At Webster Vicknair MacLeod, our team of compassionate legal advocates are dedicated to helping clients obtain the justice they deserve. That is why our law firm took on the lawsuit against the sporting goods store where the Sutherland Springs church massacre shooter purchased his firearm and ammunition.
On February 4th, a judge in the case ruled that the victims and families of the tragedy have the right to seek compensation from Academy Sports + Outdoors. The sporting goods store requested to have the lawsuit thrown out, but after the judges’ ruling, it will be allowed to proceed all the way to a jury trial if necessary.
Now that the lawsuit has been allowed, it could have major implications for gun laws in Texas and across the United States. This is because it might test the limits of state and federal gun laws, as well as address some of the long-standing and hotly contested legal questions regarding gun owners’ rights. One issue that will be addressed is whether gun dealers have to decline selling specific items depending on the consumer’s place of residence. The other issue is whether victims of shootings have the right to file civil suits for monetary damages against dealers.
The lawsuit alleges Academy Sports + Outdoors is liable for the shooting carried out by Devin P. Kelley because employees at one of the company’s retail locations sold him a high-capacity magazine that is illegal in Colorado. Although the gun was bought in Texas, Kelley was a Colorado resident. The lawsuit is requesting millions in damages for physical and mental anguish, disfigurement, and medical expenses.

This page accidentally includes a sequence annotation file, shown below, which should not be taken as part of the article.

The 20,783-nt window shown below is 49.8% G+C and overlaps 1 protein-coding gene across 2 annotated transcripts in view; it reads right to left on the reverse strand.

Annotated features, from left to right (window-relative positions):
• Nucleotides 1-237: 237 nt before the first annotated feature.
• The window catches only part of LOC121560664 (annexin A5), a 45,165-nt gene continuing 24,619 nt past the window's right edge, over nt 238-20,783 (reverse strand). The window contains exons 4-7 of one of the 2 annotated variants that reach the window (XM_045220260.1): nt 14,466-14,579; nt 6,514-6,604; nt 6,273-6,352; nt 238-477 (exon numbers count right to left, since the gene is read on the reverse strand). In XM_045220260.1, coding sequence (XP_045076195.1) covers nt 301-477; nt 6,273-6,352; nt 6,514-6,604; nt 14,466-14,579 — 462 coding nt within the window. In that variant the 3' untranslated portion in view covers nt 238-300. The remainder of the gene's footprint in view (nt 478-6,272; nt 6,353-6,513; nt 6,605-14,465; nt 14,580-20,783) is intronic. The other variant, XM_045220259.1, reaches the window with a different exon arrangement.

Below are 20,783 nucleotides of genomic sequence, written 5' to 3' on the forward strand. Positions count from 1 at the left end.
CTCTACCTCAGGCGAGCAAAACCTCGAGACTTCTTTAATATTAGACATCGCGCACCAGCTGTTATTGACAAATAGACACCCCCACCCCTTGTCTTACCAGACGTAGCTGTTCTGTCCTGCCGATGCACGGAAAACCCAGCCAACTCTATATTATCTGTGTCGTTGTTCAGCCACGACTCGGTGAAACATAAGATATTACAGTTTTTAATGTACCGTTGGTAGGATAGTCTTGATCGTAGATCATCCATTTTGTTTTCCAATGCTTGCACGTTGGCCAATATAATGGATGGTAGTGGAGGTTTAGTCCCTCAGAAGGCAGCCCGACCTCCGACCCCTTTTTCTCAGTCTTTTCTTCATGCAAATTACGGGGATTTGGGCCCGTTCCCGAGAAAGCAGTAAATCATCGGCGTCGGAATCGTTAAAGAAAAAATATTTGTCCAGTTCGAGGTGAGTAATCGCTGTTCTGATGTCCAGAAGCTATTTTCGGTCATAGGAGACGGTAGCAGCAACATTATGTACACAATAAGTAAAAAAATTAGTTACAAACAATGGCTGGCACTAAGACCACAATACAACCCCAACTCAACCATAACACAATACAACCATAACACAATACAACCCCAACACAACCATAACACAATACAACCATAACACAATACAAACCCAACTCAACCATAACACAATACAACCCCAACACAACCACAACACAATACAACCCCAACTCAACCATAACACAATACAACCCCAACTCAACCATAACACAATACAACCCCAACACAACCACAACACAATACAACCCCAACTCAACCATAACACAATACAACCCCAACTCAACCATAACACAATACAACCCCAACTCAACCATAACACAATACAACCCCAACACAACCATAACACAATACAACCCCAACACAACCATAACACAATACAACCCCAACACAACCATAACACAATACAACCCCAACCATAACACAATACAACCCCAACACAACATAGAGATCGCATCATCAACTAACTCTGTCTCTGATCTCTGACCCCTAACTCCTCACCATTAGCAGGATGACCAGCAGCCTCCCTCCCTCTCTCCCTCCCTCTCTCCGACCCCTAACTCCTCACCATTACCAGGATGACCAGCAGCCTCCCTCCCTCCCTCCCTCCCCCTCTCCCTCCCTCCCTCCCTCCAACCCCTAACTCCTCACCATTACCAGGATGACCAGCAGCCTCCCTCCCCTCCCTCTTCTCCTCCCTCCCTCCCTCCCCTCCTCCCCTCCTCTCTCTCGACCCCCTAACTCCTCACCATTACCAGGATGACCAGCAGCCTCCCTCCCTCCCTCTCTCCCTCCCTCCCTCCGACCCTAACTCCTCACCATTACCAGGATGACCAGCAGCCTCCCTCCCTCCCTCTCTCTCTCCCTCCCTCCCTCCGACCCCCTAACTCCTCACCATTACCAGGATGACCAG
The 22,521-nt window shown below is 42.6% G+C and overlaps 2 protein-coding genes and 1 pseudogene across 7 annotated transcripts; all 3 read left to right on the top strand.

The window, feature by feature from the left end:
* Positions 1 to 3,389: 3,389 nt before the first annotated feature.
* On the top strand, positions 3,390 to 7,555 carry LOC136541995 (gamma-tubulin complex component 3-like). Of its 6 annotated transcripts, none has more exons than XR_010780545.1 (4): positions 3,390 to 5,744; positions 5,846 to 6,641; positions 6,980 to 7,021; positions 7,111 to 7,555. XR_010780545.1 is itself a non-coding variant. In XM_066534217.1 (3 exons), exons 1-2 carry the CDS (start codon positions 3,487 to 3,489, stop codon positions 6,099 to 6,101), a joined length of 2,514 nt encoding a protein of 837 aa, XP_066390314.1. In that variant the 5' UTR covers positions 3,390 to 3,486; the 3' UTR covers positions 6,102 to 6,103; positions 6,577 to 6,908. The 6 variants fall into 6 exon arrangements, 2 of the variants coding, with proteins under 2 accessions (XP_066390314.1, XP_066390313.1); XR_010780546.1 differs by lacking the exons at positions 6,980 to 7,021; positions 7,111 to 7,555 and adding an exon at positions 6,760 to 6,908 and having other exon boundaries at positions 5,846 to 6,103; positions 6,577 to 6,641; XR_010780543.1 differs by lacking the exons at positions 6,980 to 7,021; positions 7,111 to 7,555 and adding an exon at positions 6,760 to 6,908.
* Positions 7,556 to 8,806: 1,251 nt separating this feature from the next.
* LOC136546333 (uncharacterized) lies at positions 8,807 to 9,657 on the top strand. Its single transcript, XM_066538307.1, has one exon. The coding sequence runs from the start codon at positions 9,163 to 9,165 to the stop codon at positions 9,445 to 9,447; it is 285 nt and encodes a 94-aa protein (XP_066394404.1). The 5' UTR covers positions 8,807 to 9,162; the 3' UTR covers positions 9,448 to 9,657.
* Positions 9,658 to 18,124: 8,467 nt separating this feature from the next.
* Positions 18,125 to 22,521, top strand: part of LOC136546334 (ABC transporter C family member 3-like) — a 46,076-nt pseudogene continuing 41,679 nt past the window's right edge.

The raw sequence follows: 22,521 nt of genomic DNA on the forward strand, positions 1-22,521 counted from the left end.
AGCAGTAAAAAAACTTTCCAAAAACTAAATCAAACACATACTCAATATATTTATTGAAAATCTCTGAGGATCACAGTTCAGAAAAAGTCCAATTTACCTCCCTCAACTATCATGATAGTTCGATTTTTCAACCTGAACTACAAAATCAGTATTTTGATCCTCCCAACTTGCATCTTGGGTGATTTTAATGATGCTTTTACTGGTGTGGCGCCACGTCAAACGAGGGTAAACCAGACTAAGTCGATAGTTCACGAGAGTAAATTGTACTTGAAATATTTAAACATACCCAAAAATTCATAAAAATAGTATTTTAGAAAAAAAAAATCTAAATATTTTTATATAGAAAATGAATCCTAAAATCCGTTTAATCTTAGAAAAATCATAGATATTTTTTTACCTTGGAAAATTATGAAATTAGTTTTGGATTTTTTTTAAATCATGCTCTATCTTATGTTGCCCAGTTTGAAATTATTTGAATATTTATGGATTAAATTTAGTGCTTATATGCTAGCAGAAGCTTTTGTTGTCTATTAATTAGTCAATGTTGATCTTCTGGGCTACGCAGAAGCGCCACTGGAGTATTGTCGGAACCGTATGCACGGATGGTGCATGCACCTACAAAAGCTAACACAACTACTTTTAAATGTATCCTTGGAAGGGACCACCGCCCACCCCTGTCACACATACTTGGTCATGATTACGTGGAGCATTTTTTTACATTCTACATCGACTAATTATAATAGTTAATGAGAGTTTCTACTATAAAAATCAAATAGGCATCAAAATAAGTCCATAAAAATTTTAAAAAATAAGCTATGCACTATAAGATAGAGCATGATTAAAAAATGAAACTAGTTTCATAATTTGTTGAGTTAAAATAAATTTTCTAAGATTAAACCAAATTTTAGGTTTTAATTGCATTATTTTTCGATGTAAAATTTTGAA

For nearly three hours, our attorney, Jason Webster, argued with the opposing counsel over federal and state laws and if Academy Sports + Outdoors should have refused to sell the firearm that was used in the mass shooting at the First Baptist Church of Sutherland Springs on November 5th, 2017.
One major issue debated in the case is whether the federal definition of a firearm includes the magazine it is sold with and whether Colorado’s law banning the sale of high-capacity magazines applies if a Colorado resident purchases the magazine in Texas.
Under the Protection of Lawful Commerce in Arms Act (PLCAA), firearms dealers are protected from lawsuits if a crime is committed with a weapon they sold. However, there are two exceptions to this law: cases of negligence and if the dealer knowingly violated federal or state laws when they sold the weapon.
Speaking in court, attorney Webster said, “Academy is the gatekeeper to protect people from buying guns who shouldn't have them. When you have a guy who's 850 miles from his home and paying cash ... that kind of raises some flags."
To further drive his point, attorney Webster clutched an AR-556 in one hand and a magazine in the other. Addressing the court, Mr. Webster said one doesn't work without the other. "If Academy were to have followed the law, that gun would not have been in his hands," Webster said. "If anybody deserves their day in court, it's these families here.”
Have you or a loved one suffered injuries caused by the negligence of others? If so, you should get in touch with our team of legal professionals to discuss the details of your case. Call (713) 396-5197 to schedule a free consultation with one of our Houston personal injury lawyers.